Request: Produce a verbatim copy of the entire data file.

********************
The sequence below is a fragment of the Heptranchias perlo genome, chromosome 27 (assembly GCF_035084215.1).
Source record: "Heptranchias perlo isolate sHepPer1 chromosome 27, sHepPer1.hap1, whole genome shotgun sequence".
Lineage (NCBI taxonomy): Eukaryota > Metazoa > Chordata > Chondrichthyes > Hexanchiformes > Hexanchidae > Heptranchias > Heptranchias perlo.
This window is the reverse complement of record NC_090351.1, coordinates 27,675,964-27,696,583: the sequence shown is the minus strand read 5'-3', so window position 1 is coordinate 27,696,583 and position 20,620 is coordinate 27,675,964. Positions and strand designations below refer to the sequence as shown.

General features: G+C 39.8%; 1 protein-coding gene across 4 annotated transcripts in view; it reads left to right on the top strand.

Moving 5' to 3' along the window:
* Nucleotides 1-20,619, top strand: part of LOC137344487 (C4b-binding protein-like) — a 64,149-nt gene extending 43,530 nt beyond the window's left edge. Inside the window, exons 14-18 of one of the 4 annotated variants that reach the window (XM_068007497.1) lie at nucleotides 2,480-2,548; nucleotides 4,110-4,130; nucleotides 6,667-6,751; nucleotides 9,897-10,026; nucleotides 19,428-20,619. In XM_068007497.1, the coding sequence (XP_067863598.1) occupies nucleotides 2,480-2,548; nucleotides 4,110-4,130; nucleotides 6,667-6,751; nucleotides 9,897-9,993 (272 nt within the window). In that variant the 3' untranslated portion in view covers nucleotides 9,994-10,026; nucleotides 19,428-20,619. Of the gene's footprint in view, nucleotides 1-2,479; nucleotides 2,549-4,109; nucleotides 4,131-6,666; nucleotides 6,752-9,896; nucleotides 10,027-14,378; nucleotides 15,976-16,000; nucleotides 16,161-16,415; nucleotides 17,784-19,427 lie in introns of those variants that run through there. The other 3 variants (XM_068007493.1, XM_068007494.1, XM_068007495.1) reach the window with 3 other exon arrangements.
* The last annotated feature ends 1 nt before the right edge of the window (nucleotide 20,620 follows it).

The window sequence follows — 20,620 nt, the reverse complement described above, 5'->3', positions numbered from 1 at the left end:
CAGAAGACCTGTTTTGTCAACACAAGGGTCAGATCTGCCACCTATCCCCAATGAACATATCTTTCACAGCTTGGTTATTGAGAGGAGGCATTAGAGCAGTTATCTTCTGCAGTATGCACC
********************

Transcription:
The sequence below is a fragment of the Heptranchias perlo genome, chromosome 27 (assembly GCF_035084215.1).
Source record: "Heptranchias perlo isolate sHepPer1 chromosome 27, sHepPer1.hap1, whole genome shotgun sequence".
Lineage (NCBI taxonomy): Eukaryota > Metazoa > Chordata > Chondrichthyes > Hexanchiformes > Hexanchidae > Heptranchias > Heptranchias perlo.
This window is the reverse complement of record NC_090351.1, coordinates 27,675,964-27,696,583: the sequence shown is the minus strand read 5'-3', so window position 1 is coordinate 27,696,583 and position 20,620 is coordinate 27,675,964. Positions and strand designations below refer to the sequence as shown.

General features: G+C 39.8%; 1 protein-coding gene across 4 annotated transcripts in view; it reads left to right on the top strand.

Moving 5' to 3' along the window:
* Nucleotides 1-20,619, top strand: part of LOC137344487 (C4b-binding protein-like) — a 64,149-nt gene extending 43,530 nt beyond the window's left edge. Inside the window, exons 14-18 of one of the 4 annotated variants that reach the window (XM_068007497.1) lie at nucleotides 2,480-2,548; nucleotides 4,110-4,130; nucleotides 6,667-6,751; nucleotides 9,897-10,026; nucleotides 19,428-20,619. In XM_068007497.1, the coding sequence (XP_067863598.1) occupies nucleotides 2,480-2,548; nucleotides 4,110-4,130; nucleotides 6,667-6,751; nucleotides 9,897-9,993 (272 nt within the window). In that variant the 3' untranslated portion in view covers nucleotides 9,994-10,026; nucleotides 19,428-20,619. Of the gene's footprint in view, nucleotides 1-2,479; nucleotides 2,549-4,109; nucleotides 4,131-6,666; nucleotides 6,752-9,896; nucleotides 10,027-14,378; nucleotides 15,976-16,000; nucleotides 16,161-16,415; nucleotides 17,784-19,427 lie in introns of those variants that run through there. The other 3 variants (XM_068007493.1, XM_068007494.1, XM_068007495.1) reach the window with 3 other exon arrangements.
* The last annotated feature ends 1 nt before the right edge of the window (nucleotide 20,620 follows it).

The window sequence follows — 20,620 nt, the reverse complement described above, 5'->3', positions numbered from 1 at the left end:
CAGAAGACCTGTTTTGTCAACACAAGGGTCAGATCTGCCACCTATCCCCAATGAACATATCTTTCACAGCTTGGTTATTGAGAGGAGGCATTAGAGCAGTTATCTTCTGCAGTATGCACC